BASED ON THE SHOCKING TRUE STORY.
“I think all comedians are dark”, said director Bennett Miller during a press conference at this year’s Cannes film festival, where his film Foxcatcher was screened. This is no surprise. After all, it’s only been a few months since Robin Williams committed suicide. Even those, perhaps especially those, who earn their fortune by making us laugh have tortured souls. In this film, Steve Carell apparently looked deep into his own and came up with what it took to deliver a deliciously dark portrait of a pathetic man.
After winning gold medals at the 1984 Summer Olympics in Los Angeles, the Schultz brothers, Mark and Dave (Channing Tatum, Mark Ruffalo), are still wrestling. Dave’s life is stable, with a wife and kids, but his younger brother is struggling. One day, he’s contacted by the eccentric John E. du Pont (Carell) and flown to his Pennsylvania estate where the millionaire offers Mark a chance to train at his new wrestling facilities with the aim of competing at the 1988 Seoul Olympics. Everything is fully funded and Mark considers this the chance he’s been looking for. Du Pont also wants Dave as part of what he calls “Team Foxcatcher”, but Dave tells Mark that he can’t just uproot his family and move to Pennsylvania. Disappointed, Mark turns his back on his brother and grows closer to du Pont – for good and bad.
Back in the same field
Bennett Miller broke through as a filmmaker with Capote (2005), the story of how Truman Capote went to Kansas looking for the human story behind a brutal triple murder. With this film, Miller is back in the same field with another mystery-shrouded case ripped from the headlines. It was in 1996 that du Pont, seemingly for no reason, shot Dave Schultz to death; the millionaire was later deemed to be a paranoid schizophrenic. Miller and his writers approach the story in a similar way as Capote where they stay true to what we know as closely as possible – even to the extent where Ruffalo, a former wrestler himself, had to painfully relearn every move to realistically get closer to Dave Schultz’s style. Carell studied everything he could find on du Pont and is almost unrecognizable thanks to a few extra pounds, a prosthetic nose, teeth and makeup. Cinematographer Greig Fraser creates an icy, uncomfortable look for the film that suits the uneasy relationship between the characters and the profound tragedy of both du Pont and Mark’s lives. When the film veers from what we know to speculation (or possibly Mark’s perspective, since he’s an associate producer), the filmmakers balance between what seems credible and what’s not being said at all – some will undoubtedly find the film frustrating as du Pont remains in some ways an elusive figure. But the immense burden of living up to expectations, those of our society and those of our family, becomes a clear theme. Miller tells his true-crime story in a measured manner, slowly and carefully. The emotions are contained in the devastating performances of its three leads who do some of their best work yet. Ruffalo and Tatum worked so hard physically to make us believe in their characters’ Olympic past, and especially the latter is brilliant as the working-class kid who is easily manipulated.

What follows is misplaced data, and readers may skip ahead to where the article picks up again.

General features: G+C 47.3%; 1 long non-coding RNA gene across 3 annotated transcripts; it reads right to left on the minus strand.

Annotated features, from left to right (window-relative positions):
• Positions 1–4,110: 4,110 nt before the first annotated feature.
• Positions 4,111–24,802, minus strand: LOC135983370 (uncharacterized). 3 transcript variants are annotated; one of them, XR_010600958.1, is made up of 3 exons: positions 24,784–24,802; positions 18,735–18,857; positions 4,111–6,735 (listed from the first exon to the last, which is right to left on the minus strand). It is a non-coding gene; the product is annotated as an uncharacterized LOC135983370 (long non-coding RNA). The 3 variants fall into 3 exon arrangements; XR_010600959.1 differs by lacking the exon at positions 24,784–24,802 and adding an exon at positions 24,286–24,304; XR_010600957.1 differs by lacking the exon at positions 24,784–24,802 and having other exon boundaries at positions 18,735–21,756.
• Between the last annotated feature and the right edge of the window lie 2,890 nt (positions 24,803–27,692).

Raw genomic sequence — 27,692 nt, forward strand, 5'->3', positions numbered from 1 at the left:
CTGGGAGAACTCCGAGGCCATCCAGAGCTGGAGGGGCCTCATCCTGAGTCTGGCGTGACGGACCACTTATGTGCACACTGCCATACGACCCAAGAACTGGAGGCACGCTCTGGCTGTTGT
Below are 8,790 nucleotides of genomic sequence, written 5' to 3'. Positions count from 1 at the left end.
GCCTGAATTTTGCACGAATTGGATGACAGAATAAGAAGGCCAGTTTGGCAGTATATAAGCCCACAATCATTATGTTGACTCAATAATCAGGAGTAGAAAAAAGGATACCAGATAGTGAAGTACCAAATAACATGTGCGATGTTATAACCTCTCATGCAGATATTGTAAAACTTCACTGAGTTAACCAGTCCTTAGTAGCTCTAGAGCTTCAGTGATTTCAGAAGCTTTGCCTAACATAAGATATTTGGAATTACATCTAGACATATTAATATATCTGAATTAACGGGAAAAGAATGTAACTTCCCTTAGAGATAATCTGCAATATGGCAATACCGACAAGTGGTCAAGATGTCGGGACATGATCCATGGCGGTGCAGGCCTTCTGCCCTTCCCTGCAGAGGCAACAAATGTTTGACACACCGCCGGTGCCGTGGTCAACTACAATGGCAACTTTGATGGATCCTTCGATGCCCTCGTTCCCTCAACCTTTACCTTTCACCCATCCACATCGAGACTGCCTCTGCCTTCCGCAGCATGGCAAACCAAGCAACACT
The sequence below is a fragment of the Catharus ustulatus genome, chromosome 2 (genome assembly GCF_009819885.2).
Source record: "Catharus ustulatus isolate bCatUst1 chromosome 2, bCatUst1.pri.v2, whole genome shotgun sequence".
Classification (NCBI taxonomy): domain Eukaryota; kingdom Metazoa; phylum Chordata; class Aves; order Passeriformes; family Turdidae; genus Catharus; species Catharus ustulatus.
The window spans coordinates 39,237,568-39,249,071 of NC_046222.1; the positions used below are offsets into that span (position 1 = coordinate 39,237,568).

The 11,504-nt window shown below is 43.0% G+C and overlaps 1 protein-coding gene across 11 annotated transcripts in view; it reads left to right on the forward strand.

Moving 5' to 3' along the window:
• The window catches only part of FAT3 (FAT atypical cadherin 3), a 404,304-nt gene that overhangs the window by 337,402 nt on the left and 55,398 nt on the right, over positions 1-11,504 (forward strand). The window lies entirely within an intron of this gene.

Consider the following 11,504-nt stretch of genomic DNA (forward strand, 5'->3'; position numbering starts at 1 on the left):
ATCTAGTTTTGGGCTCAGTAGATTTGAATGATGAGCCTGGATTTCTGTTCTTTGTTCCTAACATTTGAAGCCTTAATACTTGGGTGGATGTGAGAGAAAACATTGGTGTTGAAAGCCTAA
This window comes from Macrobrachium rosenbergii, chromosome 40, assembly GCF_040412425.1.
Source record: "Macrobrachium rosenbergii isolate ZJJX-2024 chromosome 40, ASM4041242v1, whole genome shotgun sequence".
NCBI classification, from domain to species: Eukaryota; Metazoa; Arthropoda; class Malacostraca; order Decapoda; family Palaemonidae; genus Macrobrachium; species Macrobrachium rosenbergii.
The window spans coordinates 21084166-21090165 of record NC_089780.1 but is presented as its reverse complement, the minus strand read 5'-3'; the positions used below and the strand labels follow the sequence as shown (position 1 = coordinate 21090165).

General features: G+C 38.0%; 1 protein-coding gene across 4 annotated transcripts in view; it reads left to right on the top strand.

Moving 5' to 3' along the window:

Some might think that Carell simply pulls a Nicole Kidman from The Hours (2002), but there’s a lot more to his work here than a fake nose. Fans of The Office (2005-2013) know how effective Carell can be in scenes where his character has power but few social skills and still try to “hang” with the guys. He does it here again – but reaches an awesome new level of creepiness and sadness.
Foxcatcher 2014-U.S. 134 min. Color. Produced by Anthony Bregman, Megan Ellison, Jon Kilik, Bennett Miller. Directed by Bennett Miller. Screenplay: E. Max Frye, Dan Futterman. Cinematography: Greig Fraser. Cast: Steve Carell (John E. du Pont), Channing Tatum (Mark Schultz), Mark Ruffalo (Dave Schultz), Vanessa Redgrave, Sienna Miller, Anthony Michael Hall.
Trivia: At different stages, Heath Ledger, Ryan Gosling, Bill Nighy and Gary Oldman were considered for the leads.
Cannes: Best Director.
Last word: “I naturally sympathize with people, especially when someone is [as] far gone [as du Pont]. He is a tragic figure. When I did ‘Capote’, my feeling was, I was taking a tip from the way Capote wrote the book, that Perry Smith was a tragic figure. Yes, it was tragic and horrific that this family was murdered. But this guy was tragic too. That’s not always an easy or popular stance to express, but I have a unique gift of feeling bad for everybody. I want to know how you got to that place.” (Miller, Deadline)